Cable-TV and Internet subscribers remain unhappy customers

    “Only one of 39 Internet providers received a middling score for value, with the remainder failing to reach even that level of mediocrity. TV-service providers also took a beating, with 20 of the 24 companies earning our lowest scores for value; the rest managed to do just a little bit better. Bundles also weren’t deemed especially good deals, since only one of 20 bundled services got an average mark for value—the others all did worse.” — Consumer Reports

    UN: Encryption and Anonymity Must Be Protected

    “The Special Rapporteur, recognizing that the value of encryption and anonymity tools depends on their widespread adoption, encourages States, civil society organizations and corporations to engage in a campaign to bring encryption by design and default to users around the world and, where necessary, to ensure that users at risk be provided the tools to exercise their right to freedom of opinion and expression securely,” the report concludes.” — TorrentFreak

  • Dr. Strangelove 3:17 pm on 2015-05-28 Permalink | Reply  

    Online Television News 28.05.2015 

    Industry news, commentary, and research about online television and movies, live streaming, and mobile video compiled by Dr. Strangelove, author of Post-TV: Piracy, Cord-Cutting, and the Future of Television.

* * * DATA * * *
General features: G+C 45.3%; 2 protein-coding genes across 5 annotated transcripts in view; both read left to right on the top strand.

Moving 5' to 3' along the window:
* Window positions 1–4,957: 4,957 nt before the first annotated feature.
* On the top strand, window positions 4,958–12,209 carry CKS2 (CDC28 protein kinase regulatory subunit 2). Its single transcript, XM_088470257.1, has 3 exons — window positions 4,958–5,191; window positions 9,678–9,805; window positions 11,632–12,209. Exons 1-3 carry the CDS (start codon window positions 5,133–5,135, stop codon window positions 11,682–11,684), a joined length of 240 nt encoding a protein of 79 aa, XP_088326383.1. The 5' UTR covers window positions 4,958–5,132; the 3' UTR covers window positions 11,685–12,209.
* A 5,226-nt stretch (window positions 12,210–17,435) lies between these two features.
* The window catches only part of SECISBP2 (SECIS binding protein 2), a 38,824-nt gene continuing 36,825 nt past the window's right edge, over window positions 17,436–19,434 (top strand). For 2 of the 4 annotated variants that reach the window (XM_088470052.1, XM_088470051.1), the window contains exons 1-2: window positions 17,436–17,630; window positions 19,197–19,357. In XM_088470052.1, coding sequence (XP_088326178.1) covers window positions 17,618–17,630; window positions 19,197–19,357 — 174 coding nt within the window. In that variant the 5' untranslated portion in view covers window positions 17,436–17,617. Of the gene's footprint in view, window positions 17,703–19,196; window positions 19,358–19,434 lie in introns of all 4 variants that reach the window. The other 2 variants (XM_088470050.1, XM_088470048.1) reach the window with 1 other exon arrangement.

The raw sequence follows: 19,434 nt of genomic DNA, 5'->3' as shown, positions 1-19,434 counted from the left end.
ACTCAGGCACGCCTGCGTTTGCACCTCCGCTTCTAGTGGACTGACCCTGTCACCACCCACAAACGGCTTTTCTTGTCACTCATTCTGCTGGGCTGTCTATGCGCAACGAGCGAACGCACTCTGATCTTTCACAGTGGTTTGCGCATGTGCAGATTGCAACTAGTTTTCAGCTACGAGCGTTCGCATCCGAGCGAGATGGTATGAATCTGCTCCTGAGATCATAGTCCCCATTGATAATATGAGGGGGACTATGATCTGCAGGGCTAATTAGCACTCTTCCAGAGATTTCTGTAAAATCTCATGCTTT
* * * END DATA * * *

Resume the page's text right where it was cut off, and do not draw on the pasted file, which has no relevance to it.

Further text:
Post-TV CoverEditor’s Choice: 7 Deadly Sins: Where Hollywood is Wrong about the Future of TV

    “There are seven key threats that continue to be overlooked by the major and minor television networks. Of course, not all apply to every player, nor are they equally menacing – but as a whole, they’re critical to both understanding and planning for the future of television.” — Redef

    Global Digital TV World Household Forecasts Report 2015

    “According to the Digital TV World Household Forecasts report, global digital TV penetration will reach 97.6% of television households by end-2020, up from 40.5% at end-2010 and 67.2% at end-2014. By 2020, 93 countries will be completely digital compared with only 17 at end-2014. About 124 countries will have more than 90% digital penetration by 2020.” — Digital Journal

    Ni Hao, Netflix! How Entering China Is Harder Than Scaling the Great Wall

    “In a lot of ways — the wrong ways, in Hollywood terms — Netflix already is in China. When House of Cards’ third season debuted in the country, there were tens of thousands of illegal downloads. GlobalWebIndex estimates that more than 20 million Chinese people use so-called virtual private networks to access Netflix, even though it is not officially available there.” — Hollywood Reporter